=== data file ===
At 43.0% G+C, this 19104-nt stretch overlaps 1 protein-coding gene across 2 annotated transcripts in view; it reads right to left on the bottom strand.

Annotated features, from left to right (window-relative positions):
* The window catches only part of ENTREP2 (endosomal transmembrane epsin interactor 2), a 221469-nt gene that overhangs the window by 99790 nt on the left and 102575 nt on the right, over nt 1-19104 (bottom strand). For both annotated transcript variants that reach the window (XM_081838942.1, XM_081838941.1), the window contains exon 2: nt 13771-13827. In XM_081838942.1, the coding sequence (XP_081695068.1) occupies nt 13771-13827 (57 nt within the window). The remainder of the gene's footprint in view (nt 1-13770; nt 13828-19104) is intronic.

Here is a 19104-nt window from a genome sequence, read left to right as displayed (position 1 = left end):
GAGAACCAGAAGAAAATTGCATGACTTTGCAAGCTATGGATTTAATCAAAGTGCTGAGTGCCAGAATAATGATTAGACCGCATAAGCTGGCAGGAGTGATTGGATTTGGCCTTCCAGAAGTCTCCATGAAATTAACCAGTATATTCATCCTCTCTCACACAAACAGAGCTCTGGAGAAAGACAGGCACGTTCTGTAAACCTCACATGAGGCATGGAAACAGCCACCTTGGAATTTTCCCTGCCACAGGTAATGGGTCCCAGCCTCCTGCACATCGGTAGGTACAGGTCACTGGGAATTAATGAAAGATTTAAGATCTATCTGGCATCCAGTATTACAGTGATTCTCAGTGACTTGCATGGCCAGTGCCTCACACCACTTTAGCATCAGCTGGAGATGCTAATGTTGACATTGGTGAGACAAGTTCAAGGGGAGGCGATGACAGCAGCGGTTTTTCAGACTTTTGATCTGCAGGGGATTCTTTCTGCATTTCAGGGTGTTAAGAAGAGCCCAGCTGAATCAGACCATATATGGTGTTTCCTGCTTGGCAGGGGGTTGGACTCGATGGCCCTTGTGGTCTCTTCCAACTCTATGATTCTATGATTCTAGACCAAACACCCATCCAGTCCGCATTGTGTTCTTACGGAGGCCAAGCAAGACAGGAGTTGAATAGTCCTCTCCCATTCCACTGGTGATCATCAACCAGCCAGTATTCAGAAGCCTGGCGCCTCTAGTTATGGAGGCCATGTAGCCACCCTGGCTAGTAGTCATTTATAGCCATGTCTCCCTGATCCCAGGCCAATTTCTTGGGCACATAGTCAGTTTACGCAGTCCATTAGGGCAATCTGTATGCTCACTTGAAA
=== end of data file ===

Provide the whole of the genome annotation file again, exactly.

At 43.0% G+C, this 19104-nt stretch overlaps 1 protein-coding gene across 2 annotated transcripts in view; it reads right to left on the bottom strand.

Annotated features, from left to right (window-relative positions):
* The window catches only part of ENTREP2 (endosomal transmembrane epsin interactor 2), a 221469-nt gene that overhangs the window by 99790 nt on the left and 102575 nt on the right, over nt 1-19104 (bottom strand). For both annotated transcript variants that reach the window (XM_081838942.1, XM_081838941.1), the window contains exon 2: nt 13771-13827. In XM_081838942.1, the coding sequence (XP_081695068.1) occupies nt 13771-13827 (57 nt within the window). The remainder of the gene's footprint in view (nt 1-13770; nt 13828-19104) is intronic.

Here is a 19104-nt window from a genome sequence, read left to right as displayed (position 1 = left end):
GAGAACCAGAAGAAAATTGCATGACTTTGCAAGCTATGGATTTAATCAAAGTGCTGAGTGCCAGAATAATGATTAGACCGCATAAGCTGGCAGGAGTGATTGGATTTGGCCTTCCAGAAGTCTCCATGAAATTAACCAGTATATTCATCCTCTCTCACACAAACAGAGCTCTGGAGAAAGACAGGCACGTTCTGTAAACCTCACATGAGGCATGGAAACAGCCACCTTGGAATTTTCCCTGCCACAGGTAATGGGTCCCAGCCTCCTGCACATCGGTAGGTACAGGTCACTGGGAATTAATGAAAGATTTAAGATCTATCTGGCATCCAGTATTACAGTGATTCTCAGTGACTTGCATGGCCAGTGCCTCACACCACTTTAGCATCAGCTGGAGATGCTAATGTTGACATTGGTGAGACAAGTTCAAGGGGAGGCGATGACAGCAGCGGTTTTTCAGACTTTTGATCTGCAGGGGATTCTTTCTGCATTTCAGGGTGTTAAGAAGAGCCCAGCTGAATCAGACCATATATGGTGTTTCCTGCTTGGCAGGGGGTTGGACTCGATGGCCCTTGTGGTCTCTTCCAACTCTATGATTCTATGATTCTAGACCAAACACCCATCCAGTCCGCATTGTGTTCTTACGGAGGCCAAGCAAGACAGGAGTTGAATAGTCCTCTCCCATTCCACTGGTGATCATCAACCAGCCAGTATTCAGAAGCCTGGCGCCTCTAGTTATGGAGGCCATGTAGCCACCCTGGCTAGTAGTCATTTATAGCCATGTCTCCCTGATCCCAGGCCAATTTCTTGGGCACATAGTCAGTTTACGCAGTCCATTAGGGCAATCTGTATGCTCACTTGAAA